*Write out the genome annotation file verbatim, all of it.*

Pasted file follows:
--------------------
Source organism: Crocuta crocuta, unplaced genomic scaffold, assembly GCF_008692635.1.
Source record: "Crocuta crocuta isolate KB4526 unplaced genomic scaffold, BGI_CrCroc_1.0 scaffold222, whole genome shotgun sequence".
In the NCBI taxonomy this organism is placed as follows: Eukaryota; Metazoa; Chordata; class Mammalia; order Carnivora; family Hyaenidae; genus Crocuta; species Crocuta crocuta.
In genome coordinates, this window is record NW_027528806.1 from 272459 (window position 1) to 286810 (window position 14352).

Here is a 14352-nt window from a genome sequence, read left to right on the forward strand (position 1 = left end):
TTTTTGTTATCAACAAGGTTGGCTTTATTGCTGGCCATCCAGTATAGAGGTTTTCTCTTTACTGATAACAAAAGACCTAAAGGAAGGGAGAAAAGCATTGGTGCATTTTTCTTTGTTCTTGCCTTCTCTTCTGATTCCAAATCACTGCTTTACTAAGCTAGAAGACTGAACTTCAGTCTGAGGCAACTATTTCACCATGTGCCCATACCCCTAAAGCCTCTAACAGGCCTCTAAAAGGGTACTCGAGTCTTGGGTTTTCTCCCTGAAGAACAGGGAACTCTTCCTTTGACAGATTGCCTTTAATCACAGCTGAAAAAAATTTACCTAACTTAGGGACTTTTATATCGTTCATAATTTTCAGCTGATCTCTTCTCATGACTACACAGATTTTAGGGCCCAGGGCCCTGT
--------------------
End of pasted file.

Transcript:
Source organism: Crocuta crocuta, unplaced genomic scaffold, assembly GCF_008692635.1.
Source record: "Crocuta crocuta isolate KB4526 unplaced genomic scaffold, BGI_CrCroc_1.0 scaffold222, whole genome shotgun sequence".
In the NCBI taxonomy this organism is placed as follows: Eukaryota; Metazoa; Chordata; class Mammalia; order Carnivora; family Hyaenidae; genus Crocuta; species Crocuta crocuta.
In genome coordinates, this window is record NW_027528806.1 from 272459 (window position 1) to 286810 (window position 14352).

Here is a 14352-nt window from a genome sequence, read left to right on the forward strand (position 1 = left end):
TTTTTGTTATCAACAAGGTTGGCTTTATTGCTGGCCATCCAGTATAGAGGTTTTCTCTTTACTGATAACAAAAGACCTAAAGGAAGGGAGAAAAGCATTGGTGCATTTTTCTTTGTTCTTGCCTTCTCTTCTGATTCCAAATCACTGCTTTACTAAGCTAGAAGACTGAACTTCAGTCTGAGGCAACTATTTCACCATGTGCCCATACCCCTAAAGCCTCTAACAGGCCTCTAAAAGGGTACTCGAGTCTTGGGTTTTCTCCCTGAAGAACAGGGAACTCTTCCTTTGACAGATTGCCTTTAATCACAGCTGAAAAAAATTTACCTAACTTAGGGACTTTTATATCGTTCATAATTTTCAGCTGATCTCTTCTCATGACTACACAGATTTTAGGGCCCAGGGCCCTGT